This does not mean nest temperatures will not be steady. The effect of embedding the nest in a large thermal sink like the soil will be to damp daily fluctuations of temperature. Nest temperature may still be steady, even if it is not regulated. The only means of settling the question is with an experiment.


Measuring nest temperature

Temperatures are easily measured and logged with portable devices known as iButtons.

iButton positions

We placed several of these into two mounds and in the surrounding soil, and let them log temperatures at 4 hour intervals for one year. One of the colonies turned out to be dead, so we have legitimate results for only one colony. Here are the complete results for all sensors. The live mound is on the left (OM123) and the dead mound is on the right (OM126).


The results show that mound temperature and soil surface temperature vary strongly through the day and through the year. As expected deep soil temperatures are strongly damped through the day. Nest temperatures for both follow soil temperatures quite closely.


Is nest temperature regulated?

The answer appears clearly to be no. Let us focus on the living colony (OM123), and compare its annual marck of temperature with that of the adjacent deep soil at 1 meter depth. Here is the plot.

annual temperature

Clearly, nest temperature tracks soil temperature closely. The plot below is a periodogram that was generated from a Fourier analysis of the temperatures. There is considerable oscillation of temperatures at long periods, with oscillation strongly weighted to the annual. This is just a way of saying that there is a large annual variation of both nest temperature and deep soil temperature. For both nest and deep soil, the range of temperatures through the year is about 10 degrees for the soil, and 17 degrees for the nest.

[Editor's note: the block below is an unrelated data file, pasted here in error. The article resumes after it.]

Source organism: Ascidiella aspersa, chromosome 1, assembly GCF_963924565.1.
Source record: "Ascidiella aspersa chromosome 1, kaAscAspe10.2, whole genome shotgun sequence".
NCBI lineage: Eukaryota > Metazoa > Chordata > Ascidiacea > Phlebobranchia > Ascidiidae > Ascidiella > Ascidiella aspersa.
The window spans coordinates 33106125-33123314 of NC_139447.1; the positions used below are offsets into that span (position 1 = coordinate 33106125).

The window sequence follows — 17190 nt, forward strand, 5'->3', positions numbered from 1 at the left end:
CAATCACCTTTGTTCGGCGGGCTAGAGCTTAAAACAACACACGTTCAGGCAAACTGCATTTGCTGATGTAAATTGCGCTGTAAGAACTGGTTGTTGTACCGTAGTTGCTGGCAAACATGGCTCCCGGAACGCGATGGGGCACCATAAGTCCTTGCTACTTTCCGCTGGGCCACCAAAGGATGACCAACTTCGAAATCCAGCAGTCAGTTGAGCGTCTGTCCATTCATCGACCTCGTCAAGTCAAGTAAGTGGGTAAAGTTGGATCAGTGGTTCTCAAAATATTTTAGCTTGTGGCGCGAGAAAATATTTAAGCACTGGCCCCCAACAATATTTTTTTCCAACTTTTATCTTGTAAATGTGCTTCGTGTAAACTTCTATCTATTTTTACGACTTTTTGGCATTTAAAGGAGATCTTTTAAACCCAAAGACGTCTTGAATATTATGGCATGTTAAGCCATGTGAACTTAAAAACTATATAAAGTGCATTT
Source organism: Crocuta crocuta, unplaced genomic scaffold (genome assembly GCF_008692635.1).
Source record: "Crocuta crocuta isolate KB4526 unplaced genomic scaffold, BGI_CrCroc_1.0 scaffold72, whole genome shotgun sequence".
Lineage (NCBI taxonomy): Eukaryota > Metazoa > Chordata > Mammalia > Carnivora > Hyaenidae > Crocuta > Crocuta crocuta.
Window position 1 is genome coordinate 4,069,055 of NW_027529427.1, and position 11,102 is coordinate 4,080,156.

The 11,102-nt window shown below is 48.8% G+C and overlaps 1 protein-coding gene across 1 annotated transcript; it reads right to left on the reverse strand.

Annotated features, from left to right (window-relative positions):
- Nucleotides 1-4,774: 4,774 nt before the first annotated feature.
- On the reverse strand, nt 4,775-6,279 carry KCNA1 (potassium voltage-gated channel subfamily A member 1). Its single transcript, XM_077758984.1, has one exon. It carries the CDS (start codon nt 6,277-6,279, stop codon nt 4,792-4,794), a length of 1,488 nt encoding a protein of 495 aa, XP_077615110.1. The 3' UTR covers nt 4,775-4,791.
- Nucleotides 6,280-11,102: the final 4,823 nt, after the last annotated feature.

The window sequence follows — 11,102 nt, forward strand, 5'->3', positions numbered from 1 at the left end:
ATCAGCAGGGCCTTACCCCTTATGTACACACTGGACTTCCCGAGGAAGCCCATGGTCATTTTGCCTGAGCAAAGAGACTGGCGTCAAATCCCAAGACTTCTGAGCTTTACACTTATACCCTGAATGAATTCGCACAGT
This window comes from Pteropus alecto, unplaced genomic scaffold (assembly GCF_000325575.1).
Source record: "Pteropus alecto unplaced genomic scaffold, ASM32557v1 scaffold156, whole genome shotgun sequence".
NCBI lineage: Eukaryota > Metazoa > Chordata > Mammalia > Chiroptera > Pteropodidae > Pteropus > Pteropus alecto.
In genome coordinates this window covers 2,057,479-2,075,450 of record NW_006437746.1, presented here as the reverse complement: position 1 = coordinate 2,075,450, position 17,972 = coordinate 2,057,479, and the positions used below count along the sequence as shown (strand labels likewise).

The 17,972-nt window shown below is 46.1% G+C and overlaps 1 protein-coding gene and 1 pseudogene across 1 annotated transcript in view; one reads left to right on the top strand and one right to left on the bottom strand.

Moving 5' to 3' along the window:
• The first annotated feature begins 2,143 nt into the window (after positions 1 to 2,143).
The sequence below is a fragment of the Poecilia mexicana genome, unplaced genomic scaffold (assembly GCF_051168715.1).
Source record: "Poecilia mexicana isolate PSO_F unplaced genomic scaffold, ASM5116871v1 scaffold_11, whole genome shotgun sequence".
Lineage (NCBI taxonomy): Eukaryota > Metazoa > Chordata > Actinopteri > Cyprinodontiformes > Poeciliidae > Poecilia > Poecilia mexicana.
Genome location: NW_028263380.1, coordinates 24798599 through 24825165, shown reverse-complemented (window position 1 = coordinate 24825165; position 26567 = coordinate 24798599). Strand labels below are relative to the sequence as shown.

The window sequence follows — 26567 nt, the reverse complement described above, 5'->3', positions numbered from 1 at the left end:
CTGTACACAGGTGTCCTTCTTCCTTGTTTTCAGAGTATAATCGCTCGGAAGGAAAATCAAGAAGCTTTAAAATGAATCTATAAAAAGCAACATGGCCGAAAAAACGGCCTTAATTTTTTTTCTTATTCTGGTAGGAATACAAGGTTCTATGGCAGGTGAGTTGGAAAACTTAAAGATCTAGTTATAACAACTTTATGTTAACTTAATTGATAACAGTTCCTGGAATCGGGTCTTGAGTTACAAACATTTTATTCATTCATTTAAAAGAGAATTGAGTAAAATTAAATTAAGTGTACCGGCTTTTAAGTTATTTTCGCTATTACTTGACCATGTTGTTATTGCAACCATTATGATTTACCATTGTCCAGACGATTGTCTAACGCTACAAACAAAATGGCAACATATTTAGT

The conclusion is clear. Nest temperature is strongly coupled to soil temperature. The large thermal capacity of soil provides considerable damping of daily temperature, but little damping of annual temperature. Nest temperature is not regulated. It is not even particularly steady over the year.

Daily variation of nest temperature is greater than daily variation of adjacent soil temperature however, as shown by the "spile" in the periodograms at a period of one day. What's happening there?


Mound temperature also drives nest temperature

The nest is thermally coupled to both deep soil temperature and mound temperature. A look at the annual and daily march of mound temperatures (above) shows they vary strongly through the day. The reason is simple: the mound is more susceptible to daily heating from the sun, and loss of heat to the night sky during the night. The most extreme temperatures we recorded were in the mounds.

This is demonstrated by a Fourier analysis similar to the one done above for nest and deep soil temperatures. Here, we compare temperatures of the mound's north face (the one most strongly driven by insolation), in the middle of the mound, and the nest.

mound temperature

Notice the large spikes at a period of 1 day for the mound temperatures. This large amplitude of daily nest temperatures is imposing on the nest temperature.

The mound, far from playing a part in regulation of nest temperature, actually destabilizes nest temperature somewhat. Nest temperature would be steadier through the day if the mound was not there.


Termite pages

Termite home



Social homeostasis

Nest temperature

Water homeostasis 1

Water homeostasis 2

Water homeostasis 3

Fungal symbiosis

Fungal symbiosis and water 1

Fungi and water homeostasis 2

Gas exchange 1

DC vs AC Gas Exchange

Gas exchange 2

Gas exchange 3

Gas exchange 4


Team Omatjenne